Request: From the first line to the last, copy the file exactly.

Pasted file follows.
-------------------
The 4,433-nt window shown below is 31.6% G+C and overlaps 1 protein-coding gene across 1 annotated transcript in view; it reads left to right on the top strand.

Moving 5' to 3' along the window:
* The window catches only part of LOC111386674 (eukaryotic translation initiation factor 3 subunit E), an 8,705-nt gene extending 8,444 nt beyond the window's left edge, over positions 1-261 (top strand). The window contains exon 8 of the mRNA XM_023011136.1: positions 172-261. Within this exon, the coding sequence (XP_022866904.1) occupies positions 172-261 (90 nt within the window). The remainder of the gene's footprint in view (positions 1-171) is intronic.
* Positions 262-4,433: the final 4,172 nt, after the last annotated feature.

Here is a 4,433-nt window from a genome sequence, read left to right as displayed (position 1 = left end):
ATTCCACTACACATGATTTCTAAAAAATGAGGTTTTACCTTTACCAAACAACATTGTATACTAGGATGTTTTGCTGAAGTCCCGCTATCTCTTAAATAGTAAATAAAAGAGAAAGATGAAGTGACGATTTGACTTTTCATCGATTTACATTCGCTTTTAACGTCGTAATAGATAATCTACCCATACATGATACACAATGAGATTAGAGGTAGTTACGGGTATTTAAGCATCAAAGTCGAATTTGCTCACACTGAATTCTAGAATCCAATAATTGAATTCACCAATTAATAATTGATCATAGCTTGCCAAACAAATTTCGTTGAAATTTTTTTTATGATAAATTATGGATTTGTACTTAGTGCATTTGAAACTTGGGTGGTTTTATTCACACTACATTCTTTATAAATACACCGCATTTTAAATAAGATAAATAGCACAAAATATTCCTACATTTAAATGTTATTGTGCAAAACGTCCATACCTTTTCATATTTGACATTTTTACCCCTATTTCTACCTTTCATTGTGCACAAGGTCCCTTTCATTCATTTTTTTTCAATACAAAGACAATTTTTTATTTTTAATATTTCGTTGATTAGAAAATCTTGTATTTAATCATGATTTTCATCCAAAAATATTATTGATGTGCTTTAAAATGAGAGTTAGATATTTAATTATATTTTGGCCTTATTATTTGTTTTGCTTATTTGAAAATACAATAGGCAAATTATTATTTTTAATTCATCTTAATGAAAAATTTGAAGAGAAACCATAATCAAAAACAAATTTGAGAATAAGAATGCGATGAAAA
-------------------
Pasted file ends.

The 4,433-nt window shown below is 31.6% G+C and overlaps 1 protein-coding gene across 1 annotated transcript in view; it reads left to right on the top strand.

Moving 5' to 3' along the window:
* The window catches only part of LOC111386674 (eukaryotic translation initiation factor 3 subunit E), an 8,705-nt gene extending 8,444 nt beyond the window's left edge, over positions 1-261 (top strand). The window contains exon 8 of the mRNA XM_023011136.1: positions 172-261. Within this exon, the coding sequence (XP_022866904.1) occupies positions 172-261 (90 nt within the window). The remainder of the gene's footprint in view (positions 1-171) is intronic.
* Positions 262-4,433: the final 4,172 nt, after the last annotated feature.

Here is a 4,433-nt window from a genome sequence, read left to right as displayed (position 1 = left end):
ATTCCACTACACATGATTTCTAAAAAATGAGGTTTTACCTTTACCAAACAACATTGTATACTAGGATGTTTTGCTGAAGTCCCGCTATCTCTTAAATAGTAAATAAAAGAGAAAGATGAAGTGACGATTTGACTTTTCATCGATTTACATTCGCTTTTAACGTCGTAATAGATAATCTACCCATACATGATACACAATGAGATTAGAGGTAGTTACGGGTATTTAAGCATCAAAGTCGAATTTGCTCACACTGAATTCTAGAATCCAATAATTGAATTCACCAATTAATAATTGATCATAGCTTGCCAAACAAATTTCGTTGAAATTTTTTTTATGATAAATTATGGATTTGTACTTAGTGCATTTGAAACTTGGGTGGTTTTATTCACACTACATTCTTTATAAATACACCGCATTTTAAATAAGATAAATAGCACAAAATATTCCTACATTTAAATGTTATTGTGCAAAACGTCCATACCTTTTCATATTTGACATTTTTACCCCTATTTCTACCTTTCATTGTGCACAAGGTCCCTTTCATTCATTTTTTTTCAATACAAAGACAATTTTTTATTTTTAATATTTCGTTGATTAGAAAATCTTGTATTTAATCATGATTTTCATCCAAAAATATTATTGATGTGCTTTAAAATGAGAGTTAGATATTTAATTATATTTTGGCCTTATTATTTGTTTTGCTTATTTGAAAATACAATAGGCAAATTATTATTTTTAATTCATCTTAATGAAAAATTTGAAGAGAAACCATAATCAAAAACAAATTTGAGAATAAGAATGCGATGAAAA